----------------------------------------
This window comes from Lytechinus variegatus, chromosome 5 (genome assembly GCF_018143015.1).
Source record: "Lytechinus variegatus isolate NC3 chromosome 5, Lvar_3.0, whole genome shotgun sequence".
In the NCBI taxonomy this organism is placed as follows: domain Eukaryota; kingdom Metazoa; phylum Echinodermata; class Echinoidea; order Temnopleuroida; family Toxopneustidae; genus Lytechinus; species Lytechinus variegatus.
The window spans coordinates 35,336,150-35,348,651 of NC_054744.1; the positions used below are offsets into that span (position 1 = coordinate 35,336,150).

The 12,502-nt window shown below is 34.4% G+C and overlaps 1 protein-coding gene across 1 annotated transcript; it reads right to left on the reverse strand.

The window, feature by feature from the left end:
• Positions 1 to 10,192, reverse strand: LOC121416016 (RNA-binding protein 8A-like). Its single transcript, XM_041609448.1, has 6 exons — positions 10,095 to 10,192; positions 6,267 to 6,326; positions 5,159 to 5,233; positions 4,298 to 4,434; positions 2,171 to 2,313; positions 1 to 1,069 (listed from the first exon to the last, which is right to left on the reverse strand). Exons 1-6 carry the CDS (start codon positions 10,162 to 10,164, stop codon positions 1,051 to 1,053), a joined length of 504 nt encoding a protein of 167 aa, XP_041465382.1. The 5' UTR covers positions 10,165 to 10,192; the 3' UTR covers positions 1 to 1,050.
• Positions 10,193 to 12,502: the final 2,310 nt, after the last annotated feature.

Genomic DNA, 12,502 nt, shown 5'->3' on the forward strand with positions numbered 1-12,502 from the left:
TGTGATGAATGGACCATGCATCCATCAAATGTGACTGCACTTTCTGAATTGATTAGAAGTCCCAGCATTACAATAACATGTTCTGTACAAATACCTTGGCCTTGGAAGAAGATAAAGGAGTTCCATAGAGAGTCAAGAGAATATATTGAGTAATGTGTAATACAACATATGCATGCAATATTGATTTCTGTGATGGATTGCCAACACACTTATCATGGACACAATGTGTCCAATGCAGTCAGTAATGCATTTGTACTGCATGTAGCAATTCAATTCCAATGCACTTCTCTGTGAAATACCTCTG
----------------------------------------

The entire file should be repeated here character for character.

This window comes from Lytechinus variegatus, chromosome 5 (genome assembly GCF_018143015.1).
Source record: "Lytechinus variegatus isolate NC3 chromosome 5, Lvar_3.0, whole genome shotgun sequence".
In the NCBI taxonomy this organism is placed as follows: domain Eukaryota; kingdom Metazoa; phylum Echinodermata; class Echinoidea; order Temnopleuroida; family Toxopneustidae; genus Lytechinus; species Lytechinus variegatus.
The window spans coordinates 35,336,150-35,348,651 of NC_054744.1; the positions used below are offsets into that span (position 1 = coordinate 35,336,150).

The 12,502-nt window shown below is 34.4% G+C and overlaps 1 protein-coding gene across 1 annotated transcript; it reads right to left on the reverse strand.

The window, feature by feature from the left end:
• Positions 1 to 10,192, reverse strand: LOC121416016 (RNA-binding protein 8A-like). Its single transcript, XM_041609448.1, has 6 exons — positions 10,095 to 10,192; positions 6,267 to 6,326; positions 5,159 to 5,233; positions 4,298 to 4,434; positions 2,171 to 2,313; positions 1 to 1,069 (listed from the first exon to the last, which is right to left on the reverse strand). Exons 1-6 carry the CDS (start codon positions 10,162 to 10,164, stop codon positions 1,051 to 1,053), a joined length of 504 nt encoding a protein of 167 aa, XP_041465382.1. The 5' UTR covers positions 10,165 to 10,192; the 3' UTR covers positions 1 to 1,050.
• Positions 10,193 to 12,502: the final 2,310 nt, after the last annotated feature.

Genomic DNA, 12,502 nt, shown 5'->3' on the forward strand with positions numbered 1-12,502 from the left:
TGTGATGAATGGACCATGCATCCATCAAATGTGACTGCACTTTCTGAATTGATTAGAAGTCCCAGCATTACAATAACATGTTCTGTACAAATACCTTGGCCTTGGAAGAAGATAAAGGAGTTCCATAGAGAGTCAAGAGAATATATTGAGTAATGTGTAATACAACATATGCATGCAATATTGATTTCTGTGATGGATTGCCAACACACTTATCATGGACACAATGTGTCCAATGCAGTCAGTAATGCATTTGTACTGCATGTAGCAATTCAATTCCAATGCACTTCTCTGTGAAATACCTCTG